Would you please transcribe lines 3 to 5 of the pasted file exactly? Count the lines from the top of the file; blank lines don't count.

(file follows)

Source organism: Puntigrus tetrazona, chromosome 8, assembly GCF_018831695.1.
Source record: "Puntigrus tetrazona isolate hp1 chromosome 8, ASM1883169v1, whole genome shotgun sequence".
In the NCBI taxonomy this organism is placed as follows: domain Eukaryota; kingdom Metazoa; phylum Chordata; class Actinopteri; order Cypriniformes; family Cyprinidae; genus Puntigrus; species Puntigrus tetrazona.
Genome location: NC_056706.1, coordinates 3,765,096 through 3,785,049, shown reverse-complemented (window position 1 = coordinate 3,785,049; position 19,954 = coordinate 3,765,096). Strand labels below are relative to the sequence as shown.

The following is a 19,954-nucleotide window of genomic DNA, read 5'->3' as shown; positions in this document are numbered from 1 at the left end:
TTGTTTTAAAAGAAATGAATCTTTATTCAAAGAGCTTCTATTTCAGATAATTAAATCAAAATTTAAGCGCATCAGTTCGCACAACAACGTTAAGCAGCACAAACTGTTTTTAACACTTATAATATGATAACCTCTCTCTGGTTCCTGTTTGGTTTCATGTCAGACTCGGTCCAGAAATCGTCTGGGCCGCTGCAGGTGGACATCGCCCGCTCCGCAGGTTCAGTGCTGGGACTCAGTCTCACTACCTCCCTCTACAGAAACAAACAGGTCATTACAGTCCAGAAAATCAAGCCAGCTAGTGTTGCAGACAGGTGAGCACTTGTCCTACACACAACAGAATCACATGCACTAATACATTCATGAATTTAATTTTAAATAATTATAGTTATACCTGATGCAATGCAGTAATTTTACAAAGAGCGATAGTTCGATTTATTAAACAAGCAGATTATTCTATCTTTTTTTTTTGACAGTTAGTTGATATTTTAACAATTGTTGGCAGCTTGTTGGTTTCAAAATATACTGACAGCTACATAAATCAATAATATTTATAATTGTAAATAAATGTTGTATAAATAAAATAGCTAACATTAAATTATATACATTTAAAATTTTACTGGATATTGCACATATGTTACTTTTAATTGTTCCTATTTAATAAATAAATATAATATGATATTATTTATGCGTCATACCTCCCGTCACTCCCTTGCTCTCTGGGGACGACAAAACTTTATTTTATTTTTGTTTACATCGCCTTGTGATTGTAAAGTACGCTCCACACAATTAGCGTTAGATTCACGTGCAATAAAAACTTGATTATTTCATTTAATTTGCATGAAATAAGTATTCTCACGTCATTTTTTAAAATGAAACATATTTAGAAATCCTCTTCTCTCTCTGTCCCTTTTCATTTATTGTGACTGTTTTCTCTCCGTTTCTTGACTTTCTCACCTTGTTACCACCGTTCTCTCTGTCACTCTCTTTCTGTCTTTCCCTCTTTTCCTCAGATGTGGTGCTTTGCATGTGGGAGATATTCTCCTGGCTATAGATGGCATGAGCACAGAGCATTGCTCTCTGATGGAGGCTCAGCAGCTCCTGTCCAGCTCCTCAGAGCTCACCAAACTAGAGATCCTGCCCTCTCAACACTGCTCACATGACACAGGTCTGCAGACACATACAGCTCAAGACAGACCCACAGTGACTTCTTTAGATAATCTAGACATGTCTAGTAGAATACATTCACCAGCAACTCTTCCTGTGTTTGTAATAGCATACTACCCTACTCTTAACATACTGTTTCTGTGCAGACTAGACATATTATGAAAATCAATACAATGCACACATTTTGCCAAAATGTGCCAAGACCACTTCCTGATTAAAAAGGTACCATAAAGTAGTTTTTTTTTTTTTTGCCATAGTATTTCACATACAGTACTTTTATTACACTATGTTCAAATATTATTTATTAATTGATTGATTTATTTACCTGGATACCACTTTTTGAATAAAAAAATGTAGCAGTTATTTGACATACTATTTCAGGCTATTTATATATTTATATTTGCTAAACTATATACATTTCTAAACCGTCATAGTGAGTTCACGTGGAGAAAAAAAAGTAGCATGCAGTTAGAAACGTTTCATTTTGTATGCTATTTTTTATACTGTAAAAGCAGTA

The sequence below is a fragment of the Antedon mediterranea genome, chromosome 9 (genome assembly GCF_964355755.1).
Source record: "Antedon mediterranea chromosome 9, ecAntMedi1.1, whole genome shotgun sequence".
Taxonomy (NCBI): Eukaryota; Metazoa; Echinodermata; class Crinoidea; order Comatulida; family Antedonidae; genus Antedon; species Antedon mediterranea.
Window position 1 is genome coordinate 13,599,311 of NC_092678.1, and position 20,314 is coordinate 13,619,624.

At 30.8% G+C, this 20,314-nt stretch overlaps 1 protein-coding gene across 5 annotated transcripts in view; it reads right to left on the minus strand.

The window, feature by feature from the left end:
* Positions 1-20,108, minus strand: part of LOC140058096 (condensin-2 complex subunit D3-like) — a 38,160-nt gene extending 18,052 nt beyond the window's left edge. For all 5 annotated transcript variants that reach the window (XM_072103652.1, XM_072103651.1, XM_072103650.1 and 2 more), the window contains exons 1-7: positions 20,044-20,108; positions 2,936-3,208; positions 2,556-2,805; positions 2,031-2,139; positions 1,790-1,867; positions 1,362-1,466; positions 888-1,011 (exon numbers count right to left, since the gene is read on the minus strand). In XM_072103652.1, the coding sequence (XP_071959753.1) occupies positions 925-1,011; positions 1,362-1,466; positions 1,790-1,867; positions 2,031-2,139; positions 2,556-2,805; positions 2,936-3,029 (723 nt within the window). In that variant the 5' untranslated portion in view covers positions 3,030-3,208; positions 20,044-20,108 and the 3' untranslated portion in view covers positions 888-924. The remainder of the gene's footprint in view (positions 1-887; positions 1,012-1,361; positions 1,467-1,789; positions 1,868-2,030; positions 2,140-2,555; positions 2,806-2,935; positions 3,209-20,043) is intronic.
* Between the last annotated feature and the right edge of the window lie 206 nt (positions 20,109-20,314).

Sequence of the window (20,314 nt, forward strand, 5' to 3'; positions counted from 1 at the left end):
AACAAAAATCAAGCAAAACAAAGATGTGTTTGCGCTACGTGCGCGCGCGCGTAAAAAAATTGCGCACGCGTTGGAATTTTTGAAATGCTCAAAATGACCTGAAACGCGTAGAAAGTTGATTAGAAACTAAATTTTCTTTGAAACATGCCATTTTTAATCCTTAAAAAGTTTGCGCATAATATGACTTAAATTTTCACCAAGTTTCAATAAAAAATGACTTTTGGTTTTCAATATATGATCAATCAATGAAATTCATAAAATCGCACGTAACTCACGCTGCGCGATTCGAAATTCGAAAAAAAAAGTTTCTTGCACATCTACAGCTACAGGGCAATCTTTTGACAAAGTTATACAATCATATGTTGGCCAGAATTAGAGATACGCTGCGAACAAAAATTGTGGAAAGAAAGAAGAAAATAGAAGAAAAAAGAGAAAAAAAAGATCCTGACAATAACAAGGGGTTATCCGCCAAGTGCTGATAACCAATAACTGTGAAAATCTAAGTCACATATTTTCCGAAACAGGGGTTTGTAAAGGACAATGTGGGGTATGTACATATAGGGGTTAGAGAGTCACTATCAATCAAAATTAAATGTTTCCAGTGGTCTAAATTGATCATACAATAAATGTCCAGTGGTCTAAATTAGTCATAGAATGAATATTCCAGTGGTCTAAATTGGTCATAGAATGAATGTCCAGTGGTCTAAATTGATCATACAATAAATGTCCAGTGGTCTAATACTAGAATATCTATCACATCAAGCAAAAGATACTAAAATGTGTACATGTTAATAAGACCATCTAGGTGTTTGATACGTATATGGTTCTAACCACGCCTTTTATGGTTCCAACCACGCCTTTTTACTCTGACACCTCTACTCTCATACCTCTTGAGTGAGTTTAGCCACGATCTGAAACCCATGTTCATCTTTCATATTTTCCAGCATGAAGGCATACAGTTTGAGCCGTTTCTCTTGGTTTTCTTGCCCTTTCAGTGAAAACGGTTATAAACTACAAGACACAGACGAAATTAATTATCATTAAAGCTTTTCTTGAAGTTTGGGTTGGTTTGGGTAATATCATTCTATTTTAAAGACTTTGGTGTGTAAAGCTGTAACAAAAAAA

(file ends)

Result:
In the NCBI taxonomy this organism is placed as follows: domain Eukaryota; kingdom Metazoa; phylum Chordata; class Actinopteri; order Cypriniformes; family Cyprinidae; genus Puntigrus; species Puntigrus tetrazona.
Genome location: NC_056706.1, coordinates 3,765,096 through 3,785,049, shown reverse-complemented (window position 1 = coordinate 3,785,049; position 19,954 = coordinate 3,765,096). Strand labels below are relative to the sequence as shown.

The following is a 19,954-nucleotide window of genomic DNA, read 5'->3' as shown; positions in this document are numbered from 1 at the left end: